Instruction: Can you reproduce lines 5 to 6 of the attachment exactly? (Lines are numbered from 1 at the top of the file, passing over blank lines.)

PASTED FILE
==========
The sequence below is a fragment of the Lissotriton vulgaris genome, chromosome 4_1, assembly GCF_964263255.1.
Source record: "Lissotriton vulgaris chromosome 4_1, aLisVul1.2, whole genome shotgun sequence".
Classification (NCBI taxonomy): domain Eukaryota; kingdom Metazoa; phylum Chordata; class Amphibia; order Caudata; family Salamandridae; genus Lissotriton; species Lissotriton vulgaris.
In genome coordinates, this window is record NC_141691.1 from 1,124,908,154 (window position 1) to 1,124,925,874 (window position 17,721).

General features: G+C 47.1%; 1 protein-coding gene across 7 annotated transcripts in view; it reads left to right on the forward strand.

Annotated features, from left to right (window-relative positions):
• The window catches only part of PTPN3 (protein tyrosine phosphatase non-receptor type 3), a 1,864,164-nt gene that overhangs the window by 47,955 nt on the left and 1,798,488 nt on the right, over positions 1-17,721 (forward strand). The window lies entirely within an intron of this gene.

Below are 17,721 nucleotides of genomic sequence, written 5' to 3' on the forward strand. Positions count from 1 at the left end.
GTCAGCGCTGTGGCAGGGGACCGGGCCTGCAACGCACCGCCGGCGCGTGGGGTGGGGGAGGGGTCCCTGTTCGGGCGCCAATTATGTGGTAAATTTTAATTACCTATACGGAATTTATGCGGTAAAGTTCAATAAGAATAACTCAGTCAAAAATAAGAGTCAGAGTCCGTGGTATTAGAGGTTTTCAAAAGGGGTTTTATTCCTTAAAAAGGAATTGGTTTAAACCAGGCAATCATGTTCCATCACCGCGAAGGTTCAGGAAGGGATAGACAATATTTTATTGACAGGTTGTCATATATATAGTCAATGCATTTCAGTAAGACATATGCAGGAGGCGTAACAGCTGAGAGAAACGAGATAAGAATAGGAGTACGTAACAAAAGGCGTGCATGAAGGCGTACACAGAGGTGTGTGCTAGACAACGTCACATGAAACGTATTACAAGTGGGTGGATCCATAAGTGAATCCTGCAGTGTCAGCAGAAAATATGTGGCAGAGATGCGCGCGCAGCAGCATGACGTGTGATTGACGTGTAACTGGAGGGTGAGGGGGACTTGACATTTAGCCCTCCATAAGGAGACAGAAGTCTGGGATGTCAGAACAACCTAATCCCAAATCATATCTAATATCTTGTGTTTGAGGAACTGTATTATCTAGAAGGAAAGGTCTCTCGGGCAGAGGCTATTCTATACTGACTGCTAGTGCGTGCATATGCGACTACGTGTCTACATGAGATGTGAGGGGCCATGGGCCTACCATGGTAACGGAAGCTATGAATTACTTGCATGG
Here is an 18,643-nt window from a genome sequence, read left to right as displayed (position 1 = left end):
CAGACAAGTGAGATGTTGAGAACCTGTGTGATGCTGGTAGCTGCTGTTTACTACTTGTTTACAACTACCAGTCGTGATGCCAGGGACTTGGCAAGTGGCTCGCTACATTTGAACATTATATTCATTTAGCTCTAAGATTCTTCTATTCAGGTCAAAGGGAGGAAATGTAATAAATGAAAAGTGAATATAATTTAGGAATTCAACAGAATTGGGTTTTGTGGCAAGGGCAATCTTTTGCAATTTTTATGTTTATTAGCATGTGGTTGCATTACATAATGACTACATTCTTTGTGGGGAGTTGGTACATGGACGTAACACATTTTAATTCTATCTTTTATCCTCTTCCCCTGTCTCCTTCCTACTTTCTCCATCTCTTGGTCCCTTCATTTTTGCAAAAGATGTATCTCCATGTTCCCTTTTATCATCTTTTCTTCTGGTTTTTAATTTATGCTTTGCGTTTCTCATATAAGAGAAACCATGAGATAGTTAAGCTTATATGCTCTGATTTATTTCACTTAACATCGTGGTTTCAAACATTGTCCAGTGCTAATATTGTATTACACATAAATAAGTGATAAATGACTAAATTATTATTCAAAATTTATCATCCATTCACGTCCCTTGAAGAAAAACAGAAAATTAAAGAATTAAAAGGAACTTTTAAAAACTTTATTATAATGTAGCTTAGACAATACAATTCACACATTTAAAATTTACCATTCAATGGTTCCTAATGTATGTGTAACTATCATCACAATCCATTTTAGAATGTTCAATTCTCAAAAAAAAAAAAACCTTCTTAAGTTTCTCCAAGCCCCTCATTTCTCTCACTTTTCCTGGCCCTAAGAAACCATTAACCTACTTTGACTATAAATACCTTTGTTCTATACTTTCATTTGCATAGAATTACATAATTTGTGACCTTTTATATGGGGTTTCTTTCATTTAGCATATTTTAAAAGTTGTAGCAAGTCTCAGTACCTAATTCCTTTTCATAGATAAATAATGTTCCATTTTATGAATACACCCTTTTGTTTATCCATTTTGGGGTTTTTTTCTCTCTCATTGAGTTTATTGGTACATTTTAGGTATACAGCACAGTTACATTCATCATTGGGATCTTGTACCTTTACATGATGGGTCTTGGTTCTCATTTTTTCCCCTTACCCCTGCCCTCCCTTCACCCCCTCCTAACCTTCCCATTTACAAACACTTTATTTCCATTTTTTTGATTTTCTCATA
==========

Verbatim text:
General features: G+C 47.1%; 1 protein-coding gene across 7 annotated transcripts in view; it reads left to right on the forward strand.

Annotated features, from left to right (window-relative positions):